A Conversation for Obituary - Peter Jones
Peter Jones-my tribute
ZBeeblebrox Started conversation May 4, 2000
I was greatly saddened to hear that Peter Jones had died. As a fan of HHG for 16 years I really felt a sense of loss but strangely enough for the second time.
This is because in 1992 I read a wildly inaccurate Ceefax news report (the BBC's teletext service) saying that
Peter Jones had died, and had spent xx years at the BBC as a commentator of cricket matches, the annual
Oxford/Cambridge Boat Race, and Royal occasions. Nowhere was HHG given a mention.
It didn't take me long to establish that the man referred to was in fact Brian Johnston, who hadn't died either. (In
Life, the Universe and Everything, at the Ashes match at Lord's, one of the radio commentators is called Brian.
Still, the loss of Peter Jones is now a fact, but we have his work in all its forms to enjoy. I feel fortunate to own
both the records and a video recording of the South Bank Show documentary on DNA - which features Arthur and
Ford, still travelling, and several pieces of narrative by Peter Jones, including the 'high on a rocky promontory'
passage from Dirk Gently!
Peter Jones was the Voice of the Book, rather than just an actor reading a script. From the very outset DNA
wanted the Book/Narrator to have 'a Peter Jonesy voice' - it was always going to be him.
My own first experience of HHG was listening to the first record. What struck me very quickly (apart from wondering what an encycli-opaedia was) was this
reassuringly calm voice speaking with infinite wisdom and, combined with the 'cosmic' background music, made me
think 'this is just what a Hitch-Hiker's Guide to the Galaxy would sound like'. It was also the embodiment of the
phrase 'DON'T PANIC!'
My favourite pieces of narrative are those with specially composed music i.e. Fits the Seventh to the Twelfth,
the TV series, and both records. The timing and melody of the music blends perfectly with Peter's voice and
always reflects the subject being explained or described.
Peter was on TV in Britain recently - in an episode of the detective drama series 'Midsomer Murders' - in which he
played an elderly gentleman whose speciality it was to bake fairy cakes containing his 'secret ingredient' -
cannabis grown in his greenhouse!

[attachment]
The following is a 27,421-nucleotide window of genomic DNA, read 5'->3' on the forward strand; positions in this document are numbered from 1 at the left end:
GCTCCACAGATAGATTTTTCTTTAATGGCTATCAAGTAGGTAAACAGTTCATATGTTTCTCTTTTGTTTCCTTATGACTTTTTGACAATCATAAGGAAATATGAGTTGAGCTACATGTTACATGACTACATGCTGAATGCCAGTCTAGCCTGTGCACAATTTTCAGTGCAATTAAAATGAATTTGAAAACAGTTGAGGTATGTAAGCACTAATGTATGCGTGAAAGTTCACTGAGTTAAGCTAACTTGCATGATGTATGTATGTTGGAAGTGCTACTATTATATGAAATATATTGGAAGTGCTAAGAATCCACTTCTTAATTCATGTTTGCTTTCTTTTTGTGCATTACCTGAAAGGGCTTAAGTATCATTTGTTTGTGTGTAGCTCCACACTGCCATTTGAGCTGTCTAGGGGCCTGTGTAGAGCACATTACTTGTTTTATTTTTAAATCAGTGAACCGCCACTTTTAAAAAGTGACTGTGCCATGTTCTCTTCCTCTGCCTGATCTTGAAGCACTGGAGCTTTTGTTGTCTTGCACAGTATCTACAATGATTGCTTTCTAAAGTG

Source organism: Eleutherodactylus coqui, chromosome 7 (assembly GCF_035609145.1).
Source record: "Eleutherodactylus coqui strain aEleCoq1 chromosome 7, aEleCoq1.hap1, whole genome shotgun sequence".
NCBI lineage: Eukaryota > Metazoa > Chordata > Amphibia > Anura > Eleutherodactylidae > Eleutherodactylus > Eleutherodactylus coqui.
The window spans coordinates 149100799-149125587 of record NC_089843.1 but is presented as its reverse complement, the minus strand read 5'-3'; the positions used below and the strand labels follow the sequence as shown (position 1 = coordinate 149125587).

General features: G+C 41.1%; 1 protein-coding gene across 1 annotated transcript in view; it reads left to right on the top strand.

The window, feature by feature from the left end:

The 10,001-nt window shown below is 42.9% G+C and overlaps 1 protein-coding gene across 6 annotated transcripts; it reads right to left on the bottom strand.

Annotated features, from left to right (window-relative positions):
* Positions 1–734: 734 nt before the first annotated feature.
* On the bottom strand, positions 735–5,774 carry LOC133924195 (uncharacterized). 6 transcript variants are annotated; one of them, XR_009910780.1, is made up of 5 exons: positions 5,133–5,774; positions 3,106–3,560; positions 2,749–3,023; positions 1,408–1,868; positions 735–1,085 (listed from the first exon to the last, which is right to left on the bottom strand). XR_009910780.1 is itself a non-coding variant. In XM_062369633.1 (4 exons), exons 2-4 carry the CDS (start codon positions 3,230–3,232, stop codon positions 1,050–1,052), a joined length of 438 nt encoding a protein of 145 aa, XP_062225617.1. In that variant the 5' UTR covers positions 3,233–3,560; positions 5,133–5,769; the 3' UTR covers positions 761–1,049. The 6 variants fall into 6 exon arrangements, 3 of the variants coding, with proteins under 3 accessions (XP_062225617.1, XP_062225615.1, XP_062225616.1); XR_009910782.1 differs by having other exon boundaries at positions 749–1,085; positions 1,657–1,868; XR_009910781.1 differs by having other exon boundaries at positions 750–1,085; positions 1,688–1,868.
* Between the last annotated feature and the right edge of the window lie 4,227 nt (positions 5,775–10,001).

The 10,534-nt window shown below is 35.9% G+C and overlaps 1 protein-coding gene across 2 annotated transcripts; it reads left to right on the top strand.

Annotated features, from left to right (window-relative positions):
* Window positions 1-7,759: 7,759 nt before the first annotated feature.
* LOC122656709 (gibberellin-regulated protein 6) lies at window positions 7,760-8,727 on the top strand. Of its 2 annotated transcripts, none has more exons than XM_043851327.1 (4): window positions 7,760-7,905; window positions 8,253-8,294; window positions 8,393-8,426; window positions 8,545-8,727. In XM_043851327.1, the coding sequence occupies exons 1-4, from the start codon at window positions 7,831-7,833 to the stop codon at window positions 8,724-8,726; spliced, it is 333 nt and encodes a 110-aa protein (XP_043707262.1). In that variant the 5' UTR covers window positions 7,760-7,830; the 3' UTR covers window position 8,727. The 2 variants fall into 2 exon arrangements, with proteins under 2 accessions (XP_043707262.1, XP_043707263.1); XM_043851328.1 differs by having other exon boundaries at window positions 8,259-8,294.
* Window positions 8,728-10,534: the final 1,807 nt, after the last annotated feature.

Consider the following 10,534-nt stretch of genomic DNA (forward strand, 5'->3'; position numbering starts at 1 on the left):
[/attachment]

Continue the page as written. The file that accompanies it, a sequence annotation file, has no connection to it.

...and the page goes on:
Like countless others, I wanted DNA to write another radio series, as Fit the Twelfth was left agonizingly
open-ended, but I feel that it is impossible to find a replacement narrator - there isn't one. I don't know who's
lined up to do this movie, but it won't be the same. The Book has forever lost its Voice. With sincere apologies to
DNA and Stephen Moore - both of whom have read the novels onto audio, Peter Jones was -is- the Book.
It is not difficult to imagine that even now his voice is calmly giving guidance to all those interstellar hitchers long
since departed. Nor that the Guide itself has a new entry - the Afterlife!
Cheers Peter, I shall raise a Pan Galactic Gargle Blaster to you tonight.
So Long, and Thanks for All the Enjoyment.
Peter Jones-my tribute
Perfect Tommy Posted Dec 20, 2000
Where have I been? Being in Canada (yes, I know it isn't much of an excuse... very sorry...), I've only just heard the news of the passing of Peter Jones. At the moment I feel like someone has just punched me squarely in the chest.
I can still remember the sunny, summer afternoon, twenty odd years ago now, when I first heard Mr. Jone's voice. I was a young teen-ager, wearing my dad's headphones and playing around with the stereo, trying to find something interesting. Suddenly, rather than music, I hear a voice... speaking calmly, his words roll over me like a warm blanket, making me pause in my search, then stop, and there I sat for the next twenty odd minutes, enraptured by Episode 2 of the HHGTTG.
Peter Jones had a voice that I cannot give any justice to in this medium... you simply had to hear it to know what I mean. Those memories are treasures for me, and I look forward to introducing them to my infant sons, once they have grown enough to appreciate them. I know this is all old news now; I merely had to write something, to vent the feeling of loss. You will be missed, Mr. Jones, more than I can say.
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